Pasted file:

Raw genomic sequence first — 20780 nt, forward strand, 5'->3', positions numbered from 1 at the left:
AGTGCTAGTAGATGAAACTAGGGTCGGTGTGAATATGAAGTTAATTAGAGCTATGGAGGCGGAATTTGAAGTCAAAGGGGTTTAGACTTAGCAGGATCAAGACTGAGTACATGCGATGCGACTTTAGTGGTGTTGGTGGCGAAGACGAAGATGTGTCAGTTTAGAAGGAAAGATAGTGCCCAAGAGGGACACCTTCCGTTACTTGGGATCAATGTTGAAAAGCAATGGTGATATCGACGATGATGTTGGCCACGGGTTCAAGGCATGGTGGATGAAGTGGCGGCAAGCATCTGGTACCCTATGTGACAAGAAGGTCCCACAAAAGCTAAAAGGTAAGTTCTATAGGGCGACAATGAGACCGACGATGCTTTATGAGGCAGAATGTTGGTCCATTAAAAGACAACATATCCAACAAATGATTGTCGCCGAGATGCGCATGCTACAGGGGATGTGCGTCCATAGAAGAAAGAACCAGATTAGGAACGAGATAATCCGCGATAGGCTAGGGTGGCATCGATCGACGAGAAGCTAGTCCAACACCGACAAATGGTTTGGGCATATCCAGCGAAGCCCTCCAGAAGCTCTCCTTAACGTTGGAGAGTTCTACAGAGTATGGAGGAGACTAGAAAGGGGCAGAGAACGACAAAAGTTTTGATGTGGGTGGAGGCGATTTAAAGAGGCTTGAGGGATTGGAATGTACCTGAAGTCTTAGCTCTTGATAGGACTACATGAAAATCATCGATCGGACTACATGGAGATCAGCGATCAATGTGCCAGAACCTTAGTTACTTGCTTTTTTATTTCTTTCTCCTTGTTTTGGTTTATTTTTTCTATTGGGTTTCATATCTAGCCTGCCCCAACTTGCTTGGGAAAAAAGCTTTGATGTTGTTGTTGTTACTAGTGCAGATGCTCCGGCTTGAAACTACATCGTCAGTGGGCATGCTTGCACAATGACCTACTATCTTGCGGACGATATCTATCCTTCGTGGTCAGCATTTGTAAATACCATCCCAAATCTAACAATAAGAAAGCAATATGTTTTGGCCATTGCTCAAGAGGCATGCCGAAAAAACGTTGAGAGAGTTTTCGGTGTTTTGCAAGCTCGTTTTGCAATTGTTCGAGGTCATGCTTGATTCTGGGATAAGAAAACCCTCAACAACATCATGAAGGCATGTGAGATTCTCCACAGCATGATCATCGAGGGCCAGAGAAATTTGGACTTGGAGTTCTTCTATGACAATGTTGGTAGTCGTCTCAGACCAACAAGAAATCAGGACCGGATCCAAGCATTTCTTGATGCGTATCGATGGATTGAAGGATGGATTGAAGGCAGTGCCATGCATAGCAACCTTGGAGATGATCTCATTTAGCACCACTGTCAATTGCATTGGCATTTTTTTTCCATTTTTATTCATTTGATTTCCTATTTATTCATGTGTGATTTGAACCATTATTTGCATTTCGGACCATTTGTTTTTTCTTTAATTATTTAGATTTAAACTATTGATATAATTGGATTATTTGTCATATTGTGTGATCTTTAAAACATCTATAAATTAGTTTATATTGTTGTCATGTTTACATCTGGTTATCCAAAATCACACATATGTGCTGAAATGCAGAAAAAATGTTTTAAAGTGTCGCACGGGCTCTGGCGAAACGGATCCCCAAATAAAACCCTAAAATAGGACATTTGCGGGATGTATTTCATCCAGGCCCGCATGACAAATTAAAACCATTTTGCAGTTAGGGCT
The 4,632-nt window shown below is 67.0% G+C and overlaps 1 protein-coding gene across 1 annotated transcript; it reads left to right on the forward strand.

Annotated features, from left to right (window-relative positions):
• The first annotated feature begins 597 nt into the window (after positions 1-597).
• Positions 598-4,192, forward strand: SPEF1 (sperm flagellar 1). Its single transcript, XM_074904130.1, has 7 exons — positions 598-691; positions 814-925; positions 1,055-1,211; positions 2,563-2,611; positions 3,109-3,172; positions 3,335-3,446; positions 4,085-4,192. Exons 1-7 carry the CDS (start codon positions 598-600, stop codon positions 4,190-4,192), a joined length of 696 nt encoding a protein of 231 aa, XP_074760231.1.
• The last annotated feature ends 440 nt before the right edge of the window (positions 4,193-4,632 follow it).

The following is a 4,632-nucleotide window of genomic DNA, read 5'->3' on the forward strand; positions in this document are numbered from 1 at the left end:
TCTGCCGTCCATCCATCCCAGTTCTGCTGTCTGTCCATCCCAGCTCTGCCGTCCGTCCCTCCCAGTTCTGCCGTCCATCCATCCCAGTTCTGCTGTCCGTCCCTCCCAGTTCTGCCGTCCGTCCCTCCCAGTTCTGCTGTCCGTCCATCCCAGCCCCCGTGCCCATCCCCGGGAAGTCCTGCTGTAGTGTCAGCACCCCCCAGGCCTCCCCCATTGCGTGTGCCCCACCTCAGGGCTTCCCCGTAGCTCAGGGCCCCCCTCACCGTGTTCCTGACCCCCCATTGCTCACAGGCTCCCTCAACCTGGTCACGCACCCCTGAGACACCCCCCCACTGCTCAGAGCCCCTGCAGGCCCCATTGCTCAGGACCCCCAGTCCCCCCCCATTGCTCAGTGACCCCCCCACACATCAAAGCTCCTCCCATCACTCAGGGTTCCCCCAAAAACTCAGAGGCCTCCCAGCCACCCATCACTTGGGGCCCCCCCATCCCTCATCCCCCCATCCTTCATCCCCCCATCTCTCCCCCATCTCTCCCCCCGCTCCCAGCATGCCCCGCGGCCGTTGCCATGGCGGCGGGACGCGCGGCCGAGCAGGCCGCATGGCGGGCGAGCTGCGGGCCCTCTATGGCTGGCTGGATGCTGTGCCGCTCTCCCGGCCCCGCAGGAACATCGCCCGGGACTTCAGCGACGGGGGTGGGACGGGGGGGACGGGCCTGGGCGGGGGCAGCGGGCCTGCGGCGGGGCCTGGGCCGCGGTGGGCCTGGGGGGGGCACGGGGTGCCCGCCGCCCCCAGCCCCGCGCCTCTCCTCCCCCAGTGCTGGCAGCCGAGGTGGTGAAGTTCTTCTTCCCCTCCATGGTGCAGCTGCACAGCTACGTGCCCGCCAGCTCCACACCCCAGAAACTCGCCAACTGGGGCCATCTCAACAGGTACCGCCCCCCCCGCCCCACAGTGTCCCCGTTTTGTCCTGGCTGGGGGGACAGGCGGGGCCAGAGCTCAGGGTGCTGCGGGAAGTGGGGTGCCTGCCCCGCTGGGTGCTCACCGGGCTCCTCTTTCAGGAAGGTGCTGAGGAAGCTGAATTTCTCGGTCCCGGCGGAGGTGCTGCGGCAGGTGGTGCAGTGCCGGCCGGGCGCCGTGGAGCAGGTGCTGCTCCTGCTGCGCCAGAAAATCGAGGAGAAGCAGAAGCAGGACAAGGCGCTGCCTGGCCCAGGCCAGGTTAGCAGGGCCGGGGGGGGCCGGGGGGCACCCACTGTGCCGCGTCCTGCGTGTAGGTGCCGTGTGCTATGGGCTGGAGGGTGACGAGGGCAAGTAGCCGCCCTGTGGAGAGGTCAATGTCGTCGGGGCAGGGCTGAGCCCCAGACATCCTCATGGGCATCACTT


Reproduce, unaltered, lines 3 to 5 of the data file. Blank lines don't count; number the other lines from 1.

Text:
The 4,632-nt window shown below is 67.0% G+C and overlaps 1 protein-coding gene across 1 annotated transcript; it reads left to right on the forward strand.

Annotated features, from left to right (window-relative positions):
• The first annotated feature begins 597 nt into the window (after positions 1-597).